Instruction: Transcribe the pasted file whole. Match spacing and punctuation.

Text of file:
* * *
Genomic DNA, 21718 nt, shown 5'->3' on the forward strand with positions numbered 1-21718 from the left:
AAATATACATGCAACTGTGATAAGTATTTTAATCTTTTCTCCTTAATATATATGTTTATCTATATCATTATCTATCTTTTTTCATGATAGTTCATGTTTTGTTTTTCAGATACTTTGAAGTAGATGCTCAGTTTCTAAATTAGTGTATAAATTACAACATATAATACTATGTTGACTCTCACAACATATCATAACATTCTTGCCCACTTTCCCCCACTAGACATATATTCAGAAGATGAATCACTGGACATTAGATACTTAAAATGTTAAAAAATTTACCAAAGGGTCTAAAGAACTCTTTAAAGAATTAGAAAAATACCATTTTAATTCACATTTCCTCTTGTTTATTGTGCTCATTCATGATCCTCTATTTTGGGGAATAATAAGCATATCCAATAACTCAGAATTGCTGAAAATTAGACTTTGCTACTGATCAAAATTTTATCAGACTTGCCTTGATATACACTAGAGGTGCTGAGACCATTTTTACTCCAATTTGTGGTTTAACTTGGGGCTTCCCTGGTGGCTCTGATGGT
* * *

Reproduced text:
Genomic DNA, 21718 nt, shown 5'->3' on the forward strand with positions numbered 1-21718 from the left:
AAATATACATGCAACTGTGATAAGTATTTTAATCTTTTCTCCTTAATATATATGTTTATCTATATCATTATCTATCTTTTTTCATGATAGTTCATGTTTTGTTTTTCAGATACTTTGAAGTAGATGCTCAGTTTCTAAATTAGTGTATAAATTACAACATATAATACTATGTTGACTCTCACAACATATCATAACATTCTTGCCCACTTTCCCCCACTAGACATATATTCAGAAGATGAATCACTGGACATTAGATACTTAAAATGTTAAAAAATTTACCAAAGGGTCTAAAGAACTCTTTAAAGAATTAGAAAAATACCATTTTAATTCACATTTCCTCTTGTTTATTGTGCTCATTCATGATCCTCTATTTTGGGGAATAATAAGCATATCCAATAACTCAGAATTGCTGAAAATTAGACTTTGCTACTGATCAAAATTTTATCAGACTTGCCTTGATATACACTAGAGGTGCTGAGACCATTTTTACTCCAATTTGTGGTTTAACTTGGGGCTTCCCTGGTGGCTCTGATGGT